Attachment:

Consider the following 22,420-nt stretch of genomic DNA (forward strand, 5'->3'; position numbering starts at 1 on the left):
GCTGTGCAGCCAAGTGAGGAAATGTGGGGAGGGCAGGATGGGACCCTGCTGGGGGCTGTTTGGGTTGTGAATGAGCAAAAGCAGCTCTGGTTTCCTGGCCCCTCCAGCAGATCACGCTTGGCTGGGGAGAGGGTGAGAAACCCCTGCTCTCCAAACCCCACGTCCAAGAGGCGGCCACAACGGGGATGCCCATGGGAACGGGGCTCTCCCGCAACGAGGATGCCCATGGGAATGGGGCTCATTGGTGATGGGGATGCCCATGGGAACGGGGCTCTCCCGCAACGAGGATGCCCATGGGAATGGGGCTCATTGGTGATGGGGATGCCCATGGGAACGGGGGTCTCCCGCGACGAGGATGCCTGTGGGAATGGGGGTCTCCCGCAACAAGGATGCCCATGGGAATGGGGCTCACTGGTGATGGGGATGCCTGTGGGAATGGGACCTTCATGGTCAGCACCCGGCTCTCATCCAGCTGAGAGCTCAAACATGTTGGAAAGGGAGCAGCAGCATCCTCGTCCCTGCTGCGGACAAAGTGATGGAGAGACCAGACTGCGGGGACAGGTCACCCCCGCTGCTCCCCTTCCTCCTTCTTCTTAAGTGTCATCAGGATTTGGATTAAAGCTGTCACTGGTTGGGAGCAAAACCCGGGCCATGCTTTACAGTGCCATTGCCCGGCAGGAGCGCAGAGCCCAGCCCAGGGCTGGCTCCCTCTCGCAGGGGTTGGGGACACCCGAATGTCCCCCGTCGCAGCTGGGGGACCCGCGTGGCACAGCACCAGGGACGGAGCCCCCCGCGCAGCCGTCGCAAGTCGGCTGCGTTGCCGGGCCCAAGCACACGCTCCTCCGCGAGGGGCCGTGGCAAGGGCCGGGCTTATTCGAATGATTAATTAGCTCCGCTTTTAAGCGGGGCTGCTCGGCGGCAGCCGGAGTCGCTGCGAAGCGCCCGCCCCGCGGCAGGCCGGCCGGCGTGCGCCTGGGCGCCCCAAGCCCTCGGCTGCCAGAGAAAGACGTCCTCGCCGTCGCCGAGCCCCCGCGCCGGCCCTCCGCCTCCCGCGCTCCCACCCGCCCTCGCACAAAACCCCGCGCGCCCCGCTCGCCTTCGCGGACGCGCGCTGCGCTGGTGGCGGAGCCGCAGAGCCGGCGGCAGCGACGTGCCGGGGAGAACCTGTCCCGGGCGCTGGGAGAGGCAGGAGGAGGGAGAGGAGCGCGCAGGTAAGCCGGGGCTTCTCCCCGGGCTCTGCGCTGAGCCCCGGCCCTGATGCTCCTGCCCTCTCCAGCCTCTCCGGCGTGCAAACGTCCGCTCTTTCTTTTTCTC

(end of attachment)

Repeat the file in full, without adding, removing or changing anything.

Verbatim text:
Consider the following 22,420-nt stretch of genomic DNA (forward strand, 5'->3'; position numbering starts at 1 on the left):
GCTGTGCAGCCAAGTGAGGAAATGTGGGGAGGGCAGGATGGGACCCTGCTGGGGGCTGTTTGGGTTGTGAATGAGCAAAAGCAGCTCTGGTTTCCTGGCCCCTCCAGCAGATCACGCTTGGCTGGGGAGAGGGTGAGAAACCCCTGCTCTCCAAACCCCACGTCCAAGAGGCGGCCACAACGGGGATGCCCATGGGAACGGGGCTCTCCCGCAACGAGGATGCCCATGGGAATGGGGCTCATTGGTGATGGGGATGCCCATGGGAACGGGGCTCTCCCGCAACGAGGATGCCCATGGGAATGGGGCTCATTGGTGATGGGGATGCCCATGGGAACGGGGGTCTCCCGCGACGAGGATGCCTGTGGGAATGGGGGTCTCCCGCAACAAGGATGCCCATGGGAATGGGGCTCACTGGTGATGGGGATGCCTGTGGGAATGGGACCTTCATGGTCAGCACCCGGCTCTCATCCAGCTGAGAGCTCAAACATGTTGGAAAGGGAGCAGCAGCATCCTCGTCCCTGCTGCGGACAAAGTGATGGAGAGACCAGACTGCGGGGACAGGTCACCCCCGCTGCTCCCCTTCCTCCTTCTTCTTAAGTGTCATCAGGATTTGGATTAAAGCTGTCACTGGTTGGGAGCAAAACCCGGGCCATGCTTTACAGTGCCATTGCCCGGCAGGAGCGCAGAGCCCAGCCCAGGGCTGGCTCCCTCTCGCAGGGGTTGGGGACACCCGAATGTCCCCCGTCGCAGCTGGGGGACCCGCGTGGCACAGCACCAGGGACGGAGCCCCCCGCGCAGCCGTCGCAAGTCGGCTGCGTTGCCGGGCCCAAGCACACGCTCCTCCGCGAGGGGCCGTGGCAAGGGCCGGGCTTATTCGAATGATTAATTAGCTCCGCTTTTAAGCGGGGCTGCTCGGCGGCAGCCGGAGTCGCTGCGAAGCGCCCGCCCCGCGGCAGGCCGGCCGGCGTGCGCCTGGGCGCCCCAAGCCCTCGGCTGCCAGAGAAAGACGTCCTCGCCGTCGCCGAGCCCCCGCGCCGGCCCTCCGCCTCCCGCGCTCCCACCCGCCCTCGCACAAAACCCCGCGCGCCCCGCTCGCCTTCGCGGACGCGCGCTGCGCTGGTGGCGGAGCCGCAGAGCCGGCGGCAGCGACGTGCCGGGGAGAACCTGTCCCGGGCGCTGGGAGAGGCAGGAGGAGGGAGAGGAGCGCGCAGGTAAGCCGGGGCTTCTCCCCGGGCTCTGCGCTGAGCCCCGGCCCTGATGCTCCTGCCCTCTCCAGCCTCTCCGGCGTGCAAACGTCCGCTCTTTCTTTTTCTC